By Jack Khoury
Ha'aretz [Israel]; 22 February 2009
In their denunciation, the clergymen accused the skit of fomenting interreligious hatred.
The skit, which aired on Lior Shlein's nightly program, was called "Like a Virgin," after the Madonna song.
It denied that Jesus had walked on water, as stated in the New Testament, and claimed that not only was Mary not a virgin when she gave birth to him, as Christian tradition holds, but that she was promiscuous and had sex with many men besides her husband.
These events followed a denunciation by the Vatican on Friday.
After the show aired, the local Christian community demanded an apology from Shlein and even threatened a lawsuit against him and Channel 10; attorneys are now examining whether there are legal grounds for such a suit. Christian and Muslim clergymen also urged Pope Benedict XVI to cancel his planned trip here later this year. In addition, two Knesset members, Hanna Swaid (Hadash) and Nadia Hilou (Labor), demanded that Attorney General Menachem Mazuz order a criminal investigation of Shlein and Channel 10.
It added that the Vatican was particularly saddened that such an attack had been directed at Jesus and Mary, who were themselves "children of Israel."
The statement by local clergymen, headed by Latin Patriarch Fouad Twal, said the skit "causes rifts and divisions, foments hatred and distances values that the church professes, first and foremost tolerance and acceptance of the other."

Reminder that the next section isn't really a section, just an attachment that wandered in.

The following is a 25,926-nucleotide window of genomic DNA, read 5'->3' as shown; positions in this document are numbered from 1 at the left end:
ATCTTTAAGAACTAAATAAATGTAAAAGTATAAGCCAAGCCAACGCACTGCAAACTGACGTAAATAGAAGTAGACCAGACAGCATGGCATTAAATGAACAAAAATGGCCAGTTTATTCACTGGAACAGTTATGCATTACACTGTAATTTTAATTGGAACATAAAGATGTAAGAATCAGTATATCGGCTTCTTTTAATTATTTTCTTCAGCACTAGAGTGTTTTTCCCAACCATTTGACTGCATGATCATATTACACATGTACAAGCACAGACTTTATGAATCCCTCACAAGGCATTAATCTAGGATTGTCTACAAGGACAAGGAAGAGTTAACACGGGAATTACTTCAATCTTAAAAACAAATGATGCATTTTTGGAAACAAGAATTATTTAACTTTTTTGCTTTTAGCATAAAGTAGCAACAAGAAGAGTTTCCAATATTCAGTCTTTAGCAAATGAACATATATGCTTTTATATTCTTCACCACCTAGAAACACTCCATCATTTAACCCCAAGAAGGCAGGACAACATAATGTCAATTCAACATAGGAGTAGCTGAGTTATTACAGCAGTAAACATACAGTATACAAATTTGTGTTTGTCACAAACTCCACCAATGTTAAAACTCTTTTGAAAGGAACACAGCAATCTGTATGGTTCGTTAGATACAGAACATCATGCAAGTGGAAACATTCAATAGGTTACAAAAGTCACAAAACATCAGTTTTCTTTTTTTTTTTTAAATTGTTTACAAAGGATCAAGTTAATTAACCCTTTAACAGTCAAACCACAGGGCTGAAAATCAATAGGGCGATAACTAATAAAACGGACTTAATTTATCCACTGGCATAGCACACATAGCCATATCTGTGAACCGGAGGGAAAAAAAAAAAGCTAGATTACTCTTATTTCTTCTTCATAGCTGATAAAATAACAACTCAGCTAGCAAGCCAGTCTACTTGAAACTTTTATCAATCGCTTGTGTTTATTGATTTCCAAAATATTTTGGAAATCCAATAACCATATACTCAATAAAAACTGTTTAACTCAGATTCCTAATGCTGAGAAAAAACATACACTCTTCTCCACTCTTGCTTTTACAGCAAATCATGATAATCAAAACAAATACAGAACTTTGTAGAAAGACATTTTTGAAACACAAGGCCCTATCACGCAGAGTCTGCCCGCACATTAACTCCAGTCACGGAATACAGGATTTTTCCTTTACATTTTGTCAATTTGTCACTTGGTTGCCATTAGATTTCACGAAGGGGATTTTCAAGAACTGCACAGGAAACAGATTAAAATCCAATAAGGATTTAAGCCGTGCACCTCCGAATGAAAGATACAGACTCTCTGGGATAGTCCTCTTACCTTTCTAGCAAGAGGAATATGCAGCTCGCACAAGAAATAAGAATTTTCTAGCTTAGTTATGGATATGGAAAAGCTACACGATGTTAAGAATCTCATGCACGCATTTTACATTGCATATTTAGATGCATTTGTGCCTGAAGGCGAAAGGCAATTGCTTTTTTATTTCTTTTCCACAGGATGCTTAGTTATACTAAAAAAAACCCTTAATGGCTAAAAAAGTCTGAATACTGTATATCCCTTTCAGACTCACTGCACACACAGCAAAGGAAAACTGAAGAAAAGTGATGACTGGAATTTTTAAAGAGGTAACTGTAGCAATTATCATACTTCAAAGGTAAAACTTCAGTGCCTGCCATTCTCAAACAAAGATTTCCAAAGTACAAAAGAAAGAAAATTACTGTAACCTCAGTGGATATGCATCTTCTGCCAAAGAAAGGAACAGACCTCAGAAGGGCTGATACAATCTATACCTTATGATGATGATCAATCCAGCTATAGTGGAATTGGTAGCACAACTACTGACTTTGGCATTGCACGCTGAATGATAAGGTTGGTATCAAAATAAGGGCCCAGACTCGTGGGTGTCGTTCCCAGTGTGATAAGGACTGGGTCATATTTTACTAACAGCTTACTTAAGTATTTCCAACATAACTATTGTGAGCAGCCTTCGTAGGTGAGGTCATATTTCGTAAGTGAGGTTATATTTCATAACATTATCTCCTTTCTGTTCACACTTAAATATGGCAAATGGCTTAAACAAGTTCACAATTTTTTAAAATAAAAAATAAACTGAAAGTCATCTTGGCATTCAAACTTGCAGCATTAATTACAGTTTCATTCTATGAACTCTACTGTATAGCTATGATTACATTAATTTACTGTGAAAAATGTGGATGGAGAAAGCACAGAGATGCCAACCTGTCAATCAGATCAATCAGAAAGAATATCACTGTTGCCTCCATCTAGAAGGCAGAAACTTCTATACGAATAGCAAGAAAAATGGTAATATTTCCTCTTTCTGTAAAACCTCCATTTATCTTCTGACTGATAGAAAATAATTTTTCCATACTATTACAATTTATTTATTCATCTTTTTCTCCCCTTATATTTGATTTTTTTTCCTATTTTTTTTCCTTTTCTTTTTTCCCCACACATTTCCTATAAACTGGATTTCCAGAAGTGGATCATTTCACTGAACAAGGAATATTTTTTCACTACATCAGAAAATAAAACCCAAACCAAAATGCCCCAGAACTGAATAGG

It also said the skit was merely the latest in a series of disturbing anti-Christian incidents over the last year, such as the burning of several New Testaments in Or Yehuda.
"For years, Christianity has been fighting anti-Semitism, and now Christians find themselves under anti-Semitic attack," the statement said. It also urged the state to take action to prevent further affronts to Christian sensibilities.
The demonstration against the skit took place yesterday along the Acre-Safed highway in the Galilee. The organizers said they were very pleased by the Vatican's statement, and particularly by its conclusion that this was not acceptable satire, but an affront to the sensibilities of all Christians everywhere. "Shlein crossed red lines," said one, George Anton.
Both Shlein and Channel 10 issued apologies immediately after the storm erupted. Channel 10 also promised that the sketch would not be aired again.